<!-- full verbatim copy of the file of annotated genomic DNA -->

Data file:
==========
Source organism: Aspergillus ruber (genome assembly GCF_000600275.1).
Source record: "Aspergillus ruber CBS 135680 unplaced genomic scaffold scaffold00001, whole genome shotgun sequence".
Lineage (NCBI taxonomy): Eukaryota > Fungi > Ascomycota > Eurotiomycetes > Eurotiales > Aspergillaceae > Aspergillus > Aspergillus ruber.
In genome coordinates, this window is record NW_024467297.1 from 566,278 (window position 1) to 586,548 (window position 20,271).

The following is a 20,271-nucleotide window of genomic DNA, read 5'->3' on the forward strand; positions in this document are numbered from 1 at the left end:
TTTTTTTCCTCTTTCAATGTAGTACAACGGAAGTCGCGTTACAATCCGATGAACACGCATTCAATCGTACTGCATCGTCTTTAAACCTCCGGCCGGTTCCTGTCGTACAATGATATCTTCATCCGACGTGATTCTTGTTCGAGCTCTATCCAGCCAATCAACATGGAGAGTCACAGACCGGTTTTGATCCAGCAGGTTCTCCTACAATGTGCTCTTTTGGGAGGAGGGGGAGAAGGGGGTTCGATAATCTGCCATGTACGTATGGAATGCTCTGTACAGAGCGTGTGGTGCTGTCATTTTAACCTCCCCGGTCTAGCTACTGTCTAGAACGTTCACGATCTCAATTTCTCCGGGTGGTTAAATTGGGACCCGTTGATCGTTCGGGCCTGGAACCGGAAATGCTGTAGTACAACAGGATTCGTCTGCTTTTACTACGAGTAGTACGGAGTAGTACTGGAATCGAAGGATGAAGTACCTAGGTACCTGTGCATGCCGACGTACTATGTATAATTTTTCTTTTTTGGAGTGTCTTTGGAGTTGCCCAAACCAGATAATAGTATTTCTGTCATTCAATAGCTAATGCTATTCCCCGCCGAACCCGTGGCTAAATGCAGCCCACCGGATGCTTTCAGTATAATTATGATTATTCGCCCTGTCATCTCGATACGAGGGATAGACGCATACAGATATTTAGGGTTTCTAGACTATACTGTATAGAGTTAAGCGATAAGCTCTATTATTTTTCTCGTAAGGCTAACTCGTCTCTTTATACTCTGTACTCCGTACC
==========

Source organism: Aspergillus ruber (genome assembly GCF_000600275.1).
Source record: "Aspergillus ruber CBS 135680 unplaced genomic scaffold scaffold00001, whole genome shotgun sequence".
Lineage (NCBI taxonomy): Eukaryota > Fungi > Ascomycota > Eurotiomycetes > Eurotiales > Aspergillaceae > Aspergillus > Aspergillus ruber.
In genome coordinates, this window is record NW_024467297.1 from 566,278 (window position 1) to 586,548 (window position 20,271).

The following is a 20,271-nucleotide window of genomic DNA, read 5'->3' on the forward strand; positions in this document are numbered from 1 at the left end:
TTTTTTTCCTCTTTCAATGTAGTACAACGGAAGTCGCGTTACAATCCGATGAACACGCATTCAATCGTACTGCATCGTCTTTAAACCTCCGGCCGGTTCCTGTCGTACAATGATATCTTCATCCGACGTGATTCTTGTTCGAGCTCTATCCAGCCAATCAACATGGAGAGTCACAGACCGGTTTTGATCCAGCAGGTTCTCCTACAATGTGCTCTTTTGGGAGGAGGGGGAGAAGGGGGTTCGATAATCTGCCATGTACGTATGGAATGCTCTGTACAGAGCGTGTGGTGCTGTCATTTTAACCTCCCCGGTCTAGCTACTGTCTAGAACGTTCACGATCTCAATTTCTCCGGGTGGTTAAATTGGGACCCGTTGATCGTTCGGGCCTGGAACCGGAAATGCTGTAGTACAACAGGATTCGTCTGCTTTTACTACGAGTAGTACGGAGTAGTACTGGAATCGAAGGATGAAGTACCTAGGTACCTGTGCATGCCGACGTACTATGTATAATTTTTCTTTTTTGGAGTGTCTTTGGAGTTGCCCAAACCAGATAATAGTATTTCTGTCATTCAATAGCTAATGCTATTCCCCGCCGAACCCGTGGCTAAATGCAGCCCACCGGATGCTTTCAGTATAATTATGATTATTCGCCCTGTCATCTCGATACGAGGGATAGACGCATACAGATATTTAGGGTTTCTAGACTATACTGTATAGAGTTAAGCGATAAGCTCTATTATTTTTCTCGTAAGGCTAACTCGTCTCTTTATACTCTGTACTCCGTACC